Faculty students and staff with VPAA finalist
CSU-Pueblo was busy last week as candidates for the vice president of academic affairs held open-interview forums for faculty, staff and students.
VPAA candidates Brenda Nichols, James Payne and Perry Retting each has a doctorate, as required by CSU-Pueblo in order to apply for the job, has extensive backgrounds in education and will bring their knowledge and experience to the CSU-Pueblo campus.
The VPAA is the chief academic officer responsible for providing leadership and overall strategic direction for the instructional and research programs of the university. The VPAA is also responsible for all aspects of the academic mission and collaborates with the university leadership to guide the institution in advancing its strategic plan, according to the job description released by CSU-Pueblo.
The description also states that the administrator in this position overseas all academic degree and non-degree programs, Student Academics Support programs, First-Year programs, Enrollment Management, research and sponsored programs, Continuing Education, Information Technology services, the Library, the Honors Program, and the President’s Leadership Program.
Retting kicked off the week on Monday, Sept. 17, with an open forum at 7:30 a.m. and ended the day with dinner accompanied by CSU-Pueblo President Lesley Di Mare as dictated for every candidate by the university.
Present at the student’s forum was a collection of Associated Students’ Government members and a few non-ASG members. Retting at the started the forum by greeting each student, learning their names and majors.
Retting has been in the education area for more than 12 years as a teacher, principal and associate chancellor. Coming from the University of Wisconsin-Oshkosh that has approximately 13,500 students, Retting said he is drawn to CSU-Pueblo because of its size and the campus’ focus on the students and academics.
With teaching and diversity being important to him, Retting said he believes in shared democratic governance.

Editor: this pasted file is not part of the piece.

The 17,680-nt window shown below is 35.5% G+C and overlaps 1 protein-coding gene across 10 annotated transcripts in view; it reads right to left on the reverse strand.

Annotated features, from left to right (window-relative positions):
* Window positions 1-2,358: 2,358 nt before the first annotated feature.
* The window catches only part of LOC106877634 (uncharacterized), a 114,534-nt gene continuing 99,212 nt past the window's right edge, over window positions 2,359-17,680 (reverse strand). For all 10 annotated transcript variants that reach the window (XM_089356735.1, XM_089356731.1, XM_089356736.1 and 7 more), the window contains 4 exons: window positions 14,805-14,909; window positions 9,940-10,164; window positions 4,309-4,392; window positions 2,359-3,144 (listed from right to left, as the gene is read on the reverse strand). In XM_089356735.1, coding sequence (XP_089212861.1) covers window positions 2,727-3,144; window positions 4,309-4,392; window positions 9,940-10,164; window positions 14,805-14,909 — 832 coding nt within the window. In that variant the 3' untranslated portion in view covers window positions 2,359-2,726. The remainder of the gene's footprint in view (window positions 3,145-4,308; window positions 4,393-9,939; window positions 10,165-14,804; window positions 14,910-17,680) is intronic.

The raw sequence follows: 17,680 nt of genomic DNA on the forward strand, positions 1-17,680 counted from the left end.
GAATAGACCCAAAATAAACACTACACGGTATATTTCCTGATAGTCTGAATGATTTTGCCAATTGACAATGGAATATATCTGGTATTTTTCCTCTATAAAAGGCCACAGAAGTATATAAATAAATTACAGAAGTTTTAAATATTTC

Shared governance as described by Retting is the slow and deliberate process of decision making that involved all who are affected.
Retting said, “The job of the provost is to empower people and to get them involved.” He added, “When you share in decision making, you share in responsibility which is essential in higher learning.”
Although Retting is aware that students are reaching their limit in what they are willing to pay here at CSU-
Pueblo, he proposed bringing in more revenue, not from the state but through student fees in order to better develop academic and student life programs.Retting said he believes that the enhancement of such programs would help retain students and recruit more students to CSU-Pueblo, which has experienced a decrease in enrollment this academic year.
Payne followed Retting on Sept. 19 with the same schedule and similar views. Payne sat with students and also told them of his personal interest and life that includes outdoor hobbies, such as road biking and fishing.
Coming from the University of South Florida Polytechnic in Lakeland, Fla., Payne was the regional vice chancellor for academic affairs and research.
“I was interested in the position because of the size of the institution is such that I can get to know the student and interact with the faulty,” Payne said. “At larger institutions it’s more difficult and less personalized.”
If chosen for the position, Payne plans to attend football games, student government meetings and host open forums to get student input as a way to keep in touch with students and create relationships.
Payne described himself to students as down-to-earth, transparent, and an honest ethical worker. Understanding the current status of CSU-Pueblo, Payne said if chosen he would focus on recruitment, retention and timely graduation but wouldn’t jump into anything before he further evaluate and assess each situation.
Nichols was the last to conduct her open-interview session on Friday, and she is the only female candidate for the position.
Nichols currently serves as dean of the college of arts and science and is a nursing professor at Lamar University in Beaumont, Texas.
While serving at LU, Nichols is responsible for budget management, program development, accreditation, strategic planning, community partnerships, fundraising and distant learning. She also has the knowledge to work with culturally and ethnically diverse students, according to the press released by CSU-Pueblo.
The interview committee reviewed the feedback of those that attended the forums on Sept. 24 but it is unclear as to when the candidate will be chosen.